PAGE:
The Story of Co2: NYT Feature of Charles Keeling


Justin Gillis, writing in yesterday's NY Times has a captivating profile of Charles David Keeling, the American scientist who first designed methods for measuring atmospheric Co2. It's a fascinating glimpse of the meticulous man whose observatory -- perched high up on the edge of a Hawaiian volcano -- has made our understanding of the earth's changing climate possible.

Gillis uses Keeling's personal and professional life as the foundation for a larger review of the science and politics of climate change. There are also brief moments of insight and sadness that put the dry numbers of atmospheric Co2 levels (currently at 390ppm) back into their broader context. What emerges is a picture of a man with a passion for precision - not for precision's sake -- but because he understood what those rising numbers said about our relationship to the ecosystems that make our lives here possible. 

The full article is here, I've posted some of my favorite excerpts after the jump.

Perhaps the biggest reason the world learned of the risk of global warming was the unusual personality of a single American scientist. Charles David Keeling’s son Ralph remembers that when he was a child, his family bought a new home in Del Mar, Calif., north of San Diego. His father assigned him the task of edging the lawn. Dr. Keeling insisted that Ralph copy the habits of the previous owner, an Englishman who had taken pride in his garden, cutting a precise two-inch strip between the sidewalk and the grass.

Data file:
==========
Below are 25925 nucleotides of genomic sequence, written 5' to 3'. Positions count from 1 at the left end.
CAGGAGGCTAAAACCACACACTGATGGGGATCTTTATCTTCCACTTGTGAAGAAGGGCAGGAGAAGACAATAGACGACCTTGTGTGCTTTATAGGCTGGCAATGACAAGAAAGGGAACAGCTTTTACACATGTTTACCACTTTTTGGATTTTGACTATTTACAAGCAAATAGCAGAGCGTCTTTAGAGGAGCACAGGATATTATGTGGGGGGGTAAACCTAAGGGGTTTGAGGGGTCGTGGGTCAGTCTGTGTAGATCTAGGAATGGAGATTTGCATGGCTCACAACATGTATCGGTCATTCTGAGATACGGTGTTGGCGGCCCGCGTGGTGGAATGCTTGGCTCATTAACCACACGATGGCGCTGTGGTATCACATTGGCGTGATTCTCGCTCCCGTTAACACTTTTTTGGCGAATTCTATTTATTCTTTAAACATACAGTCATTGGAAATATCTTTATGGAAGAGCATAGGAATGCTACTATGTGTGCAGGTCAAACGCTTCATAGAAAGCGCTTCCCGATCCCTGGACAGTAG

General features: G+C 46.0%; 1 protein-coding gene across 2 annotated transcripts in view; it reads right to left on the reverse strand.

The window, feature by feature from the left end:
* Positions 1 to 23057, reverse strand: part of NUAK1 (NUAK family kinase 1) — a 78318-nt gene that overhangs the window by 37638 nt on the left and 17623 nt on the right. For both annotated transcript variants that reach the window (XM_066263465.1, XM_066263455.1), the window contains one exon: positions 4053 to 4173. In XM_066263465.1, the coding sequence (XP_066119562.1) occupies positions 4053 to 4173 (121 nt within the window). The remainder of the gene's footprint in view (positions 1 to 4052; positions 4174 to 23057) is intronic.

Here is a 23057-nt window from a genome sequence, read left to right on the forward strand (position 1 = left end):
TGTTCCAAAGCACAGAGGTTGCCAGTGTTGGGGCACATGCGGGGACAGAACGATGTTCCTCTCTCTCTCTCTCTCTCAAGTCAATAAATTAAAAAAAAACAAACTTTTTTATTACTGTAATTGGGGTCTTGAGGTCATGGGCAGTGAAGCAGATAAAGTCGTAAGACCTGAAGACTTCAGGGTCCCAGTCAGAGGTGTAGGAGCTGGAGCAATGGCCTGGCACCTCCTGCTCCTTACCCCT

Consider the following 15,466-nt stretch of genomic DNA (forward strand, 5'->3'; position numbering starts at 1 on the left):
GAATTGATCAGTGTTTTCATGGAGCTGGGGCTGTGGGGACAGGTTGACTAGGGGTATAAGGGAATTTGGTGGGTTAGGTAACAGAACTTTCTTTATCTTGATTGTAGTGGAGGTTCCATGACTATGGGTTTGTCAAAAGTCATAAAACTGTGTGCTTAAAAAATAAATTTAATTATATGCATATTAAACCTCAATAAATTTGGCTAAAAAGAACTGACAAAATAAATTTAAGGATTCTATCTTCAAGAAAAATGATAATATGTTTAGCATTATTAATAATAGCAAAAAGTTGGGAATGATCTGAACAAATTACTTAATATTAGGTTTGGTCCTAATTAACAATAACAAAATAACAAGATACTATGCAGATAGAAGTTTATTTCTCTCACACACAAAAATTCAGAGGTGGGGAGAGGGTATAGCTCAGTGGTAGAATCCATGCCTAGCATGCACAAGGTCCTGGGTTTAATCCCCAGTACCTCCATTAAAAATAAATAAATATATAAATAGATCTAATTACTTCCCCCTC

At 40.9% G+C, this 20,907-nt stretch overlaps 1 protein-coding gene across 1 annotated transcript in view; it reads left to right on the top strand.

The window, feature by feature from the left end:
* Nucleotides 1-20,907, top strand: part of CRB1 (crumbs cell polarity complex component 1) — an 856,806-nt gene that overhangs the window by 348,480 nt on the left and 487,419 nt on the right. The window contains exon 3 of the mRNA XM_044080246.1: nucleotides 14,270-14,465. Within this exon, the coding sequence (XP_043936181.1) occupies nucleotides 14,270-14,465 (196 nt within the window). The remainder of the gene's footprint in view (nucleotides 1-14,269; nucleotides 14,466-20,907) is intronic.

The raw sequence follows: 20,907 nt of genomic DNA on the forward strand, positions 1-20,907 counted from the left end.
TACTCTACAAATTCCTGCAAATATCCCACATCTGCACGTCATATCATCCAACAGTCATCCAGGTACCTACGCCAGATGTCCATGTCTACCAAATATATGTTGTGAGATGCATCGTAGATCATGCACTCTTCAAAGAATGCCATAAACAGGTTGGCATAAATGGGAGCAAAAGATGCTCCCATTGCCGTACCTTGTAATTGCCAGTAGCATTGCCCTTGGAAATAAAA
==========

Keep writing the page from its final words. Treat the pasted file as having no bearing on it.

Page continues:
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The essence of his scientific legacy was his passion for doing things in a meticulous way. It explains why, even as challengers try to pick apart every other aspect of climate science, his half-century record of carbon dioxide measurements stands unchallenged.

Some of the most important data came from an analyzer he placed in a government geophysical observatory that had been set up a few years earlier in a remote location: near the top of Mauna Loa, one of the volcanoes that loom over the Big Island of Hawaii.

He quickly made profound discoveries. One was that carbon dioxide oscillated slightly according to the seasons. Dr. Keeling realized the reason: most of the world’s land is in the Northern Hemisphere, and plants there were taking up carbon dioxide as they sprouted leaves and grew over the summer, then shedding it as the leaves died and decayed in the winter.

He had discovered that the earth itself was breathing.

A more ominous finding was that each year, the peak level was a little higher than the year before. Carbon dioxide was indeed rising, and quickly. That finding electrified the small community of scientists who understood its implications. Later chemical tests, by Dr. Keeling and others, proved that the increase was due to the combustion of fossil fuels.